Moved. See All new content goes to the new site. This is a legacy, and will likely be dropped five years after the last post in Jan 2023.

Tuesday, August 27, 2013

Obstinate Idiocy, Expanded

See Obstinate Idiocy for some background.

Here are three warning signs I was able to deduce.

  • No Rational Justification
  • Ineffective Tool Choice
  • Random Whining

To which I can now add two more.

Symptom 4 of Obstinate Idiocy is that all questions are rhetorical and they often come with pre-argued answers.

Actual email quote:

Me: ">Excel is almost the stupidest choice possible

OI: "What criteria are you using to make that statement?

My criteria was that I needed a way for non-tech people and non-programmers..."

And on the email spins, pre-arguing points and pre-justifying a bad answer. Since their argument is already presented (in mind-numbing detail), there's no effective way to answer the question they asked. Indeed, there's little point in trying to answer, since the pre-argued response is likely to be the final response.

In order to answer, we have to get past the pre-argued response. And this can be difficult because this devolves to "it's political, you don't need the details." So, if it's not technical, why am I involved?

Symptom 5 of Obstinate Idiocy is Learning is Impossible. This may actually be the root cause for Symptom 3, Ineffective Tool Choice. It now seems to me that the tool was chosen to minimize learning. I had suggested using Mathematica. I got this response: " I don't know Python or R or SAS." The answer seems like a non-sequitur because it is. It's justification for a bad decision.

The problem they're trying to solve is gnarly, perhaps it's time to consider learning a better toolset.

Excel has already failed the OI. They asked for an opinion ("Q2: What do you believe are the pros/cons of ... using Excel with "Excel Solver" ...?") that seems to ignore the fact that they already failed trying to use Excel. They already failed, and they followed up by asking for the pros and cons of a tool they already failed with. 

From this limited exchange it appears that they're so unwilling to learn that they can't gather data from their own experience and learn from it.

Thursday, August 8, 2013

Negative Requirements

Nothing is funnier than requirements which state things that are not to happen.

An actual quote.

... don't screw up cutting and pasting and the "/" vs "\" depending on unix / windows.
Why not list everything that's not supposed to happen?

  • No fire in the server room.
  • No anthrax outbreak.
  • No Zombie apocalypse.

The list could go on. I wonder why it doesn't.

Tuesday, August 6, 2013

How to Manage Risk

Also see "On Risk and Estimating and Agile Methods". This post is yet another angle on a common theme.

Orders of Ignorance and Risk Management.

Software risk management has two sides.  First, there's the classical meaning of risk, we'll call that "casino risk" because it's really random events.  This includes fire, flood, famine, conquest, war, pestilence, death, etc.  Actual risks.

The second meaning of risk is a load of malarkey.  It's a code word that includes two things: "bad management" and "ignorance".  Some things called project risks are just plain old bad management—generally driven by a nonexistent process for handling ignorance.  The events aren't random.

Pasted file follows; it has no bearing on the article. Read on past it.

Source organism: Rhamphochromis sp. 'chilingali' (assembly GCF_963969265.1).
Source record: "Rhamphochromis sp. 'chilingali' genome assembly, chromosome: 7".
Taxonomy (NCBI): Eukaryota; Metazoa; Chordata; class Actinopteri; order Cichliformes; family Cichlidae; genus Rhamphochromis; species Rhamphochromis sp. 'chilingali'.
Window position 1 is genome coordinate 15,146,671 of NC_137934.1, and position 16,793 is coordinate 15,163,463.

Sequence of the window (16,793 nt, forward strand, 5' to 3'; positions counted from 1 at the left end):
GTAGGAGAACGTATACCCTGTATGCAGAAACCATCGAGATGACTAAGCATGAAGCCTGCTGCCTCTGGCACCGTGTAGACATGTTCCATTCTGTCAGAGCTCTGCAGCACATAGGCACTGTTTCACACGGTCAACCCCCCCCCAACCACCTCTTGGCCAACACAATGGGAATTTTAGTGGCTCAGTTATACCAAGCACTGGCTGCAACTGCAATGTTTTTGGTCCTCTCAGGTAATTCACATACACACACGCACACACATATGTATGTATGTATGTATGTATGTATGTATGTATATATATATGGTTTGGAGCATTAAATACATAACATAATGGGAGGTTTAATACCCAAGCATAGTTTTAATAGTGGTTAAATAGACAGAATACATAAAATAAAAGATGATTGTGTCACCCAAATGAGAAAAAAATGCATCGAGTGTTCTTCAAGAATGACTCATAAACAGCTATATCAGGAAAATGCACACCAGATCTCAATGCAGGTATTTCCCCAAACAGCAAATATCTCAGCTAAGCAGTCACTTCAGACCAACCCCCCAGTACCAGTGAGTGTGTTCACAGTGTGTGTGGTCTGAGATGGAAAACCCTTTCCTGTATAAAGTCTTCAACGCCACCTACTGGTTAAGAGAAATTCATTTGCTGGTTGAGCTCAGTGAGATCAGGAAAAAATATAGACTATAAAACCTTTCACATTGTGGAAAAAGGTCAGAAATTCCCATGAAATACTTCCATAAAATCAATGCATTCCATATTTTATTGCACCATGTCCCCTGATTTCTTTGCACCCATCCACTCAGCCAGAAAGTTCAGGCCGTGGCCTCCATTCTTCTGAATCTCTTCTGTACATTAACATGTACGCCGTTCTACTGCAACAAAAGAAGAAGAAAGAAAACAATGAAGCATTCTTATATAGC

There are five orders of ignorance, and each of them leads to project management problems.  None of these are "random events"; none of this is like casino gambling.  There aren't any odds; most of these things are certainties.

0 Order Ignorance: Things We Know.

There are two sides to the things we think we know about a project.  There are the things we know which are true, and things which are false.  Falsehoods come from at least two places:  we assumed something or we were actually lied to.  (Other choices, like illusions and hallucinations, are too creepy to pursue.)

Our assumptions aren't facts.  This sounds so obviously stupid, but projects get into trouble based on assumptions that were never checked to see if they were true or not.  Managers insist on doing "risk analysis" and then pad their project estimates with time and money instead of simply challenging their assumptions.

Some "assumptions" are explicit placeholders for facts to be found out later.  These formally documented assumptions are a different thing, they're 1st order ignorance, something we know we don't know.

Example.  The customer says they need an app to do [X].  There's 8 people in the department who are likely actors.  We assume the user population is 8.  With no fact checking.  We don't put it in the plan as a formal, documented assumption, we just assume it.

Bottom line.  What are the odds that a plan is based on false knowledge?  This isn't casino gambling.  There aren't any odds that we assumed something, or odds that we were lied to.  This is simple fact-checking, simple bad management. Every unchecked fact is going to be false.

1st Order Ignorance: Things We Don't Know.

There are two ways to deal with things we don't know.  Make a guess and document this, or actually ask a question.

The formally documented guesses (usually called "assumptions") are the hallmark of software project plans.  Documents are often full of lists of assumptions on which the plan and associated estimates rest.

Each one of these "assumptions" is a question that—for some reason—couldn't be asked or couldn't be answered.  Some questions are "politically sensitive" and can't be asked.  Some questions require lots of research to develop an answer.

The answers, of course, change the project.  In most cases they change the project dramatically.  If they didn't have a big impact, we wouldn't spend any time documenting them so carefully, would we?